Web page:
Are Long Web Forms Killing B2B Conversion Rates?
We talk a lot here about how important it is for B2B marketers to keep their online forms as short and simple as possible. We also highlight plenty of vendors with tools designed to help marketers do this.
Not everybody is getting the message. And they’re burning money in the process.
Here’s an interesting data point from Demandbase’s recently released 2011 National Website Demand Generation Study. It shows how many fields the respondents – including marketers from more than 100 B2B companies – typically use on their web forms:
Last July, Marketo did its own experiment involving web forms. It offered short (five field) medium (seven field) and long (nine field) forms, and then tracked conversion rates and cost conversion for respondents in each group.
According to a presentation by Marketo VP Jon Miller (and cited in the Demandbase study), here are the results:
- Short form: 13.4% conversion rate, $31.24 cost per conversion.
- Medium form: 12% conversion rate, $34.94 cost per conversion.
- Long form: 10% conversion rate, $41.90 cost per conversion.
In other words, moving to a short form with five or fewer fields delivered a 34% boost in conversion rates while cutting cost per conversion by about 25%.
The key to getting this kind of ROI is to get the greatest possible leverage from that short-form data. You can do that with a data-appending service, you can do it via progressive profiling, or you can try some combination of methods. But when you look at the results from this study – and from many others that say the same thing – you clearly shouldn’t be using long web forms to squeeze information out of your prospects.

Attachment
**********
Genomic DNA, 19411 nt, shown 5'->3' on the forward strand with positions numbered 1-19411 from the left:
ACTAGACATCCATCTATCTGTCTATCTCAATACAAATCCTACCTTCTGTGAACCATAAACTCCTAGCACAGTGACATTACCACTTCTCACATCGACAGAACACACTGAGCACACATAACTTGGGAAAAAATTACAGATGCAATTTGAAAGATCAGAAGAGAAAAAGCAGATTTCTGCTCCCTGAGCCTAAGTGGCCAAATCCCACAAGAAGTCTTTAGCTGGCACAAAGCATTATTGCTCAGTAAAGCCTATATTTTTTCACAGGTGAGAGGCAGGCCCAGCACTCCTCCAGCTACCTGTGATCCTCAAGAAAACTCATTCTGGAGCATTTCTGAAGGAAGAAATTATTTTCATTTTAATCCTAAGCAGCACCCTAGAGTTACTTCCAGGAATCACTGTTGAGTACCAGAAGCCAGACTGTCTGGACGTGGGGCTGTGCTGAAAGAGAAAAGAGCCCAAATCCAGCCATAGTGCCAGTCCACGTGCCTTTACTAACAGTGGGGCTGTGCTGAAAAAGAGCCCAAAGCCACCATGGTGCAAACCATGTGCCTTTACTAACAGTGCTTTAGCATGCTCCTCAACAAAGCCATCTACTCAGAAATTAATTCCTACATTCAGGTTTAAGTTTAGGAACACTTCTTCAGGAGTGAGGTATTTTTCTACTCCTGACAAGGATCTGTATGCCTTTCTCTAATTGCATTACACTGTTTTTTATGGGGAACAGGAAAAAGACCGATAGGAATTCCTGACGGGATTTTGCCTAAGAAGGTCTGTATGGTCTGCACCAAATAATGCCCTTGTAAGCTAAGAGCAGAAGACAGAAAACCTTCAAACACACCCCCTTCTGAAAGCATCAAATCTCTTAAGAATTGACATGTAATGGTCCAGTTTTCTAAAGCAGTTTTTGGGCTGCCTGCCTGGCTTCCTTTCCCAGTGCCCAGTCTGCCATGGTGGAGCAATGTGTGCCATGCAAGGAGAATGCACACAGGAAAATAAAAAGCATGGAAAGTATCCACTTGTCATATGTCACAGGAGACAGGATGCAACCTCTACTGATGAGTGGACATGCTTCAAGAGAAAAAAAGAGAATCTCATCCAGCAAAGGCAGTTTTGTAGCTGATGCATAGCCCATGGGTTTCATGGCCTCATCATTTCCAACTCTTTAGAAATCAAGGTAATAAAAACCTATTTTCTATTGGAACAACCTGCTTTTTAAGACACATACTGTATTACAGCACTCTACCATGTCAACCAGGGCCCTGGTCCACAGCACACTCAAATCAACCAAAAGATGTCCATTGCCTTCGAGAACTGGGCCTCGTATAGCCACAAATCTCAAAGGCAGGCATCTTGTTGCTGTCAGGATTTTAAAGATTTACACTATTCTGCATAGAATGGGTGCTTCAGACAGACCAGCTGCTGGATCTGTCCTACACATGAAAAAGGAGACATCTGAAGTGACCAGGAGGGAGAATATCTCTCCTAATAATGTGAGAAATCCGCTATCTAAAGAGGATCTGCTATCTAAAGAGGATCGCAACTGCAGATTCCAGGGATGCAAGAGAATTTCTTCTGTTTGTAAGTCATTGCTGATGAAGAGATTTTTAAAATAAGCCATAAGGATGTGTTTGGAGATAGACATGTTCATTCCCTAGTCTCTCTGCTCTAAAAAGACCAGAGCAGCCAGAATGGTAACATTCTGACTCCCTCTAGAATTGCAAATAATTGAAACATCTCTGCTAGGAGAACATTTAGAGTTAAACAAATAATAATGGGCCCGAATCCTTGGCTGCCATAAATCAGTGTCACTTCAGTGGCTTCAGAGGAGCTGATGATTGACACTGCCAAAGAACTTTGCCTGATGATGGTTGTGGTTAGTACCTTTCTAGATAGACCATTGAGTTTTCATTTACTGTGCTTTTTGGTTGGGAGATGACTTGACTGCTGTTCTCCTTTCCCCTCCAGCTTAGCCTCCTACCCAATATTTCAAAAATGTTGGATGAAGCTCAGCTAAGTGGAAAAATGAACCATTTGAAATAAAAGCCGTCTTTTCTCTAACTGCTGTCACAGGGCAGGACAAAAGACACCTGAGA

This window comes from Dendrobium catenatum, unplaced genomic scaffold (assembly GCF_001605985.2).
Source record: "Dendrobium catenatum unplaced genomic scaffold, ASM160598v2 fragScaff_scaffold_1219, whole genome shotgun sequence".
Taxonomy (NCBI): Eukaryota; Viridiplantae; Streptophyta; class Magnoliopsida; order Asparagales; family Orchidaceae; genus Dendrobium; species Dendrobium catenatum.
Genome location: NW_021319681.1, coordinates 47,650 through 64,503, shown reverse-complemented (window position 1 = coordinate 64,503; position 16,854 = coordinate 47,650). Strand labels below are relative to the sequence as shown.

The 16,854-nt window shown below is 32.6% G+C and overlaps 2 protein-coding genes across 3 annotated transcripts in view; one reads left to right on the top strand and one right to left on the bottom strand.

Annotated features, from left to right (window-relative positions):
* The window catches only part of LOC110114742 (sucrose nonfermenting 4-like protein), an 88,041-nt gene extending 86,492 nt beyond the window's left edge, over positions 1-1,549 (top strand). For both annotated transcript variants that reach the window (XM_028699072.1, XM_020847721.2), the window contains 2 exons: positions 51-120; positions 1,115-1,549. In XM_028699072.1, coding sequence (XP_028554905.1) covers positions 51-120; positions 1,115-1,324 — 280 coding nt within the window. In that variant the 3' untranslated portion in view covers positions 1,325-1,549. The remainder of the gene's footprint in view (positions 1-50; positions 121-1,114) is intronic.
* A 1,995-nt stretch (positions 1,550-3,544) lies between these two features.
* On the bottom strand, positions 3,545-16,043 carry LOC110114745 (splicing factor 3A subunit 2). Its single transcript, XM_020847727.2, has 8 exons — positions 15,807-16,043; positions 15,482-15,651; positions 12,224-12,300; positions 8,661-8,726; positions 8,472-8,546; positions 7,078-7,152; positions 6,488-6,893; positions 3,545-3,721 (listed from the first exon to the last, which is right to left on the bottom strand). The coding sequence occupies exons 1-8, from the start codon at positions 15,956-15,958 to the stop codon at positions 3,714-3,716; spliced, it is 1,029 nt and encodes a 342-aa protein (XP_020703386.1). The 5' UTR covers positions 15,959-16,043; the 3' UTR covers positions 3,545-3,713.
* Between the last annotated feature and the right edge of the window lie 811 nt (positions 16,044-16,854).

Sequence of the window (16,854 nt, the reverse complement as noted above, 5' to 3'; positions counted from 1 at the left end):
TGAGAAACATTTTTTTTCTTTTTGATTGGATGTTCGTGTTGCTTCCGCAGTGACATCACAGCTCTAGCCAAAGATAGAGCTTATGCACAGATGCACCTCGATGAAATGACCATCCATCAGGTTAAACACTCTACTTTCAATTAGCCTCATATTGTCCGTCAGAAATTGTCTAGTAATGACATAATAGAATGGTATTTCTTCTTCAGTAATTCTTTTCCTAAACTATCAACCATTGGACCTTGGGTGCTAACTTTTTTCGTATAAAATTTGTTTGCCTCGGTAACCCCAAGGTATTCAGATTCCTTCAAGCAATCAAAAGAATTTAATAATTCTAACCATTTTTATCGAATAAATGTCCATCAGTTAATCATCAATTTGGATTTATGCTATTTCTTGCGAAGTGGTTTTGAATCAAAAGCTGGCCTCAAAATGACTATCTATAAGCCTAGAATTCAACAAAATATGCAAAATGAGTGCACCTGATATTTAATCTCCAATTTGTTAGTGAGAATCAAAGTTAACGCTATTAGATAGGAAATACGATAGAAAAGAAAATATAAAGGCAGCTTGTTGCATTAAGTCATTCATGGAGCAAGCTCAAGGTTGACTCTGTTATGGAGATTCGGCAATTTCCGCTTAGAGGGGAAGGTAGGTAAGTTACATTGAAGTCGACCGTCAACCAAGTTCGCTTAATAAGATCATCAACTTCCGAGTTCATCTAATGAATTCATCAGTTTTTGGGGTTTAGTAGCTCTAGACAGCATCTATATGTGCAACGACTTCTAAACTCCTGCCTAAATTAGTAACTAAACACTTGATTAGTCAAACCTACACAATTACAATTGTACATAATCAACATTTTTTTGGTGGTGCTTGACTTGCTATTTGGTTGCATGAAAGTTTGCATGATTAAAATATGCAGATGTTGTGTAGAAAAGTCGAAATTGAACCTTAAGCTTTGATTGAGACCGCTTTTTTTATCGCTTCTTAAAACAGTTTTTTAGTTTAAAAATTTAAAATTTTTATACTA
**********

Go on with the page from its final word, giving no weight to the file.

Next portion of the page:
2012 Sales And Marketing Integration Awards: Seeing The Big Picture
Next week, we’ll roll out one of our most popular and talked-about reports: The DGR Sales and Marketing Integration Awards. It’s no surprise that so many readers checked out our 2011 award winners. These are companies that faced huge sales and marketing challenges – and they found solutions to those challenges that paid off handsomely. In a market where even the experts often find themselves in uncharted territory, these success stories are worth a closer look.
I won’t give away too much about our 2012 winners, but I will say this: A lot of these companies dealt with extremely complex technology challenges. This included integrating new marketing automation solutions with existing salesforce.com environments; migrating from legacy CRM and data sources; and rolling out additional integrations for everything from Microsoft Outlook to the latest web conferencing platforms.
As we pointed out in a recent DGR feature, sales and marketing alignment/integration isn’t just about the technology; if your people and processes aren’t ready to roll, then even the best technology will fall flat. Even so, it’s clear that the best of these companies are investing a lot of time and effort in their technology infrastructures.
In other words, alignment is a classic big-picture challenge: You can’t win unless you’re able to see both the forest and the trees. That’s a trick our 2012 award winners can show you how to pull off.
Stay tuned for the 2012 Sales and Marketing Integration Awards Report, launching on DemandGen Report on Tues. June 26.
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